ALL’S QUIET A solitary person, wearing a face mask, inhabits this part of Ireland West Airport on Friday last.
On July 1 at 9.30am, a flight from London Stansted became the first plane to land in Knock in 91 days.
Under the watchful eye of the great Monsignor James Horan’s statue, things are slowly getting back to normal for the east Mayo miracle.
Even a man as forward-thinking as Monsignor Horan couldn’t have foreseen a virus from an obscure Chinese city shuttering his treasured airport.
On Friday afternoon, the car park is half-full. At least 25 of the vehicles have UK registrations, which have been parked there for God-knows-how-long.
Once likened to an Asda Supermarket by comedian John Bishop, the airport lobby is predictably quiet upon entry. Mask-wearing is well-observed by staff and passengers alike. Those not wearing a mask are politely reminded to do so by attendants.
A pair of hand sanitizers and various signs remind all entering the building to keep their hands clean.
The perspex screens we’ve become so accustomed to in shops guard the front of the information and car rental stalls, which appear to be getting very few enquiries.
The upstairs restaurant and bar remain closed.
The yellow social distancing signs which dot the floor of the baggage queue are of little use in the near-empty departures lounge.
At midday, there are only three inbound and outbound flights scheduled to and from Bristol, Liverpool and Palma.
The two Ryanair flights departing for England are the 13.50 to Bristol and the 15.50 to Liverpool. There is only one ‘holiday flight’ scheduled, the 19.10 to Palma in Spain, which will only be carrying four people.
The last one or two passengers on the 13.50 to Bristol proceed briskly to the baggage gates. Such quick and easy service would be heavenly were it not for the overhanging uncertainty of Covid-19.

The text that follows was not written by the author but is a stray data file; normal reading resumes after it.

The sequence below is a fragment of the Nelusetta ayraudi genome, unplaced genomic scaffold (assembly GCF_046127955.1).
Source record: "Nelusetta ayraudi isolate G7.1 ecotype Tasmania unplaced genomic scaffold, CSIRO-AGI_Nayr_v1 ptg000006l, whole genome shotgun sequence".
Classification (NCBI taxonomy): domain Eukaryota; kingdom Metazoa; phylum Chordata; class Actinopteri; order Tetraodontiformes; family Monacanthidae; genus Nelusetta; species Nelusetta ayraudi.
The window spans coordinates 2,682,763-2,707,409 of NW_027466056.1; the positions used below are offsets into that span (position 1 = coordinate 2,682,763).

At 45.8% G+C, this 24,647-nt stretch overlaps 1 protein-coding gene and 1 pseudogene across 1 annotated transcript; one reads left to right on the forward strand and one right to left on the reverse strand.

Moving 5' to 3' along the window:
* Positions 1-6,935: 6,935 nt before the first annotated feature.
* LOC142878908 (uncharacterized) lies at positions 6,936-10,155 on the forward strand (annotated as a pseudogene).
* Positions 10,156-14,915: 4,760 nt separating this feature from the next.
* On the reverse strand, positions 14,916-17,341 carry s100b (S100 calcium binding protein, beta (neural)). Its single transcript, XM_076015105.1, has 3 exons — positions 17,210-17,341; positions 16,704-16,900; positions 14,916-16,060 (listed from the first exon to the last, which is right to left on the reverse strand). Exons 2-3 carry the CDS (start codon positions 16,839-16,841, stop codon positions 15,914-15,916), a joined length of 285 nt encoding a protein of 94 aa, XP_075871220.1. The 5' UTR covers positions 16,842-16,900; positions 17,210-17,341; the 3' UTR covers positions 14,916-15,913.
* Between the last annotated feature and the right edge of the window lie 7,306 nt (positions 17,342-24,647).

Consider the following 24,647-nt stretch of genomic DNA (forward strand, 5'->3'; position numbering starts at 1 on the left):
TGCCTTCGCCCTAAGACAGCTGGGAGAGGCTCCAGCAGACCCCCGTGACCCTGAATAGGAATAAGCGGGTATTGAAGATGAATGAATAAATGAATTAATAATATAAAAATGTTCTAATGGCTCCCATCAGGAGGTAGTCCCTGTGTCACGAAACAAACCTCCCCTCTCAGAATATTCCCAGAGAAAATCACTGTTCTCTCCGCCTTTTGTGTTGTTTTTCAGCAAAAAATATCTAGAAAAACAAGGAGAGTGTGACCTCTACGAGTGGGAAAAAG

One young woman gives her parents a warm goodbye before making the journey back to south-west England, where she works in a Bristol hospital.
Her mother told The Mayo News: “She’s on maternity leave but she works as a doctor over in Bristol. She was just over here to visit for a week. There were very few on the plane over a week ago, it was less than a third full.”
Indeed, her stay was so brief that it wouldn’t even have exceeded the two-week quarantine recommendations.
Her mother, a native of Castleknock in Dublin, explains how they have spent the last four months quarantining in Mayo.
“We have a house in Cong. We came down for St Patrick’s weekend and we never went back. It was handier to stay put.”
Among the arrivals from the inbound Bristol flight are a family from the Czech Republic, who are visiting family in Ireland for a week. When asked were there many passengers on their flight, one of the younger girls replies – with a perfect British accent – ‘not really’.
Another woman getting the 15.50 Ryanair flight to Liverpool had found herself in a similar situation to the family in Cong, having spent the past four months quarantined on Achill Island while Covid-19 raged through the British Isles.
One young woman, living in Sligo but born to English parents, is on the way to visit family in Manchester via Liverpool.
A conversation with some of the staff confirms that things are indeed, abnormally quiet for Ireland West Airport.
One lady working in customer service told The Mayo News: “It’s like a quiet winter’s day all of the time. We normally don’t have time to talk to each other during the day. This time of year would normally be very busy.”
The lady working in the shop has just received an order of Tayto crisps boxes, which she reckons ‘will probably last ten months’ at the rate things are going.
Another staff member said: “We’d rarely have more than 100 people going out per day.”
Turnaround times for planes, which normally take about 25 minutes, now take about 10 minutes on account of the small passenger numbers.
While things are quiet at the moment, passenger numbers are definitely up from early March when they almost completely collapsed prior to the airport’s closure.
Staff say mask-wearing is being very-well observed by inbound passengers. However, the inescapable uncertainty mirrors the changeability of Ireland’s summer weather.
“Confidence is definitely growing,” said one member of Ryanair’s staff. “But at the same time you don’t know who’s coming in or out that might have Covid.”